Background We have previously demonstrated that an aldo-keto reductase (AKR) from Echinochloa colona (EcAKR4-1) can metabolize glyphosate and confers glyphosate resistance. This study aims to investigate if the EcAKR4-1 orthologs from Lolium rigidum also play a role in glyphosate resistance in non-target-site based, glyphosate-resistant (R) L. rigidum populations from Western Australia.
Results The full-length L. rigidum AKR gene (LrAKR4C10) orthologous to EcAKR4-1, together with a distinct LrAKR1, were cloned from plants of a glyphosate-susceptible (S) (VLR1) and three glyphosate R L. rigidum populations (WALR50, WALR60 and WALR70). Reverse transcription quantitative polymerase chain reaction (RT-qPCR) results showed that basal expression levels of the two LrAKR genes did not differ between the R and S populations, but their expression was significantly induced by glyphosate (up to 4.3-fold) or 2,4-D treatment (up to 3.4-fold) in R populations. Escherichia coli cells transformed respectively with LrAKR4C10 and LrAKR1 were more tolerant to glyphosate. Rice (Oryza sativa) seedlings overexpressing each of the two LrAKR gene survived glyphosate rates that were lethal to the green fluorescence protein (GFP) control plants. Structural modeling predicts a similar way of glyphosate binding and detoxification by LrAKR4C10 and EcAKR4-1, but an alternative way of glyphosate binding by LrAKR1. Relatively lower capacity of the two LrAKRs in conferring glyphosate resistance than the known EcAKR4-1 was discussed in relation to structural interaction.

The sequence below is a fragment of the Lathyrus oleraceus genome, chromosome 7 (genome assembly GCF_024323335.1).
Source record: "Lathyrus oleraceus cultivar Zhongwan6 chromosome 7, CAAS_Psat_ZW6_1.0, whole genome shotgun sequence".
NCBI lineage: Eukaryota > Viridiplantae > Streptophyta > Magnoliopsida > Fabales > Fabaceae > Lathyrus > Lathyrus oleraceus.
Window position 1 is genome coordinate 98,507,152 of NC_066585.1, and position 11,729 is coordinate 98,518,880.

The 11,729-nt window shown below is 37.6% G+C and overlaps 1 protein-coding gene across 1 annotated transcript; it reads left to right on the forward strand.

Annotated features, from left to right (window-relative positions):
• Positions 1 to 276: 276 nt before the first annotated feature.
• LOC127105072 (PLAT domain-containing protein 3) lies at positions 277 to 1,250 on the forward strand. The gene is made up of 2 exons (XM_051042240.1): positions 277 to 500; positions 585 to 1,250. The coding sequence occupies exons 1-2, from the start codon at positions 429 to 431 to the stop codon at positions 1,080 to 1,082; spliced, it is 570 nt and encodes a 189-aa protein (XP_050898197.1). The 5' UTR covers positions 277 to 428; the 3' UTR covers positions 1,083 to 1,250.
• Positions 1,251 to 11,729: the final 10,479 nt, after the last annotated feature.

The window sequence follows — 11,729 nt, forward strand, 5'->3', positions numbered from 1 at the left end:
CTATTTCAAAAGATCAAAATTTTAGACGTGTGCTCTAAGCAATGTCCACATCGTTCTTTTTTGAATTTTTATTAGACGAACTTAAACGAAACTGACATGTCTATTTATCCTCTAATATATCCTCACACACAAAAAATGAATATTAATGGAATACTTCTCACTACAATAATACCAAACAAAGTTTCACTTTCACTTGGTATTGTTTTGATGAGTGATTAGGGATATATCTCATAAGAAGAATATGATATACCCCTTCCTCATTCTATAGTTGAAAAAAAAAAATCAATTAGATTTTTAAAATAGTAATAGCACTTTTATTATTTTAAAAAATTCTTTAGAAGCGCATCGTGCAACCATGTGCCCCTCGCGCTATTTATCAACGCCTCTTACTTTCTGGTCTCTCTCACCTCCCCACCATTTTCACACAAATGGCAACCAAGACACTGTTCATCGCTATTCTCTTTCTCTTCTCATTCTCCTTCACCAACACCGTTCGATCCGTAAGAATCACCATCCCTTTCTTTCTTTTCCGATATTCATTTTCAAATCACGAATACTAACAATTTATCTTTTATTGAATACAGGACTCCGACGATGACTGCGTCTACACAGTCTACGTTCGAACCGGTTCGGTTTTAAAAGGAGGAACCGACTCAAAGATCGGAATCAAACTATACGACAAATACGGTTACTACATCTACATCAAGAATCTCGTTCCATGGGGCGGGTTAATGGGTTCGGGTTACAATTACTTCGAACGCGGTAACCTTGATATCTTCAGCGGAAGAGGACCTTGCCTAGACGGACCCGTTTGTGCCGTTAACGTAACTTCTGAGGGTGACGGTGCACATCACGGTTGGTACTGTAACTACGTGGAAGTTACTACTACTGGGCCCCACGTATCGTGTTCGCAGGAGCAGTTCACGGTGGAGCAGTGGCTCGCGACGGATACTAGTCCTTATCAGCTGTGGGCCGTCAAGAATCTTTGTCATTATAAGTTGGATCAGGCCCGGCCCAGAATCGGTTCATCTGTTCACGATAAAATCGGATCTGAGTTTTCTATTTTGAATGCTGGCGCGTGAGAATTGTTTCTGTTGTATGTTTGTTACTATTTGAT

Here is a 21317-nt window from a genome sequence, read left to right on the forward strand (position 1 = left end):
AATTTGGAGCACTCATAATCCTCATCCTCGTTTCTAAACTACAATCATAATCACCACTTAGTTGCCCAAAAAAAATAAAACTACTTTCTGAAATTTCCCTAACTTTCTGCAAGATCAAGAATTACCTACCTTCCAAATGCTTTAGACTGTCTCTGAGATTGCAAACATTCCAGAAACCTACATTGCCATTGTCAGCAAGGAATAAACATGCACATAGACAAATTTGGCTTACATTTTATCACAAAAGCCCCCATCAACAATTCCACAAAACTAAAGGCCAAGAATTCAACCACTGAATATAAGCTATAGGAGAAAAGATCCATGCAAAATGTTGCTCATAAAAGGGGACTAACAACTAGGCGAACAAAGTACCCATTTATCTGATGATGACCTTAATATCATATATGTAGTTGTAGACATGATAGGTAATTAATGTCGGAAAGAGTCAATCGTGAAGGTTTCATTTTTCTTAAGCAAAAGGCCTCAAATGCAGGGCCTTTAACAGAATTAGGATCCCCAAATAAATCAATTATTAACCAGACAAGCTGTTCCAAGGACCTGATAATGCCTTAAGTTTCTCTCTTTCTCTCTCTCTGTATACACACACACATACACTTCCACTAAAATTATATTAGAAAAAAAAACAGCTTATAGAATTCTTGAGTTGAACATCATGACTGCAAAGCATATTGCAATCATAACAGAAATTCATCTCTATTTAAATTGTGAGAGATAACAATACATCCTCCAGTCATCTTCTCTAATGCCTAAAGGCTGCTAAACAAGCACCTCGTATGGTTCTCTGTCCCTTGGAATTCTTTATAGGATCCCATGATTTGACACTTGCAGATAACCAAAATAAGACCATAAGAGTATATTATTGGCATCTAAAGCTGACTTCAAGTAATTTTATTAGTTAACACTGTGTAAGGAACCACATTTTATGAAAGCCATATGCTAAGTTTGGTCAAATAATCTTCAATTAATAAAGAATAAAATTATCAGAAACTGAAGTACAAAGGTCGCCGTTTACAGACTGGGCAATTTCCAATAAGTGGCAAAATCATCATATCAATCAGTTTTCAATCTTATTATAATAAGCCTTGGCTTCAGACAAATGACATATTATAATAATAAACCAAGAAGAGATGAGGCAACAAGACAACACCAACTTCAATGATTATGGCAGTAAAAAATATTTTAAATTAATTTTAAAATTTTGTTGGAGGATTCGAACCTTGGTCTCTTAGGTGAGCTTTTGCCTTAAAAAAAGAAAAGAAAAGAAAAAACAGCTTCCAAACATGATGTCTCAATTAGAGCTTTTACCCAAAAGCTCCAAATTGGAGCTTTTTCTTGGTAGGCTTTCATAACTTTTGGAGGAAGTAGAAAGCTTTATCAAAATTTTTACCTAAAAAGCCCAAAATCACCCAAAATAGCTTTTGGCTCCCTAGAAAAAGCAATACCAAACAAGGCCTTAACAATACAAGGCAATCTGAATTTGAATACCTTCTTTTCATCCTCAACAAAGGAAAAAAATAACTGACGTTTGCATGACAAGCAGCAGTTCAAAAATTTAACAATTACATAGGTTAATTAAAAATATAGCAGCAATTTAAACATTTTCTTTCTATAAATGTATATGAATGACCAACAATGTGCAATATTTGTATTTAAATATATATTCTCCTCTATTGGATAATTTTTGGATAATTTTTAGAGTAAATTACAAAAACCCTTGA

Conclusion Glyphosate-induced higher expression of the two LrAKR genes in L. rigidum populations contributes to a moderate level of glyphosate resistance likely through enhanced glyphosate metabolism. The herbicide 2,4-D can also induce the LrAKR expression, indicating the potential antagonistic effect of 2,4-D to glyphosate. (c) 2022 The Authors. Pest Management Science published by John Wiley & Sons Ltd on behalf of Society of Chemical Industry.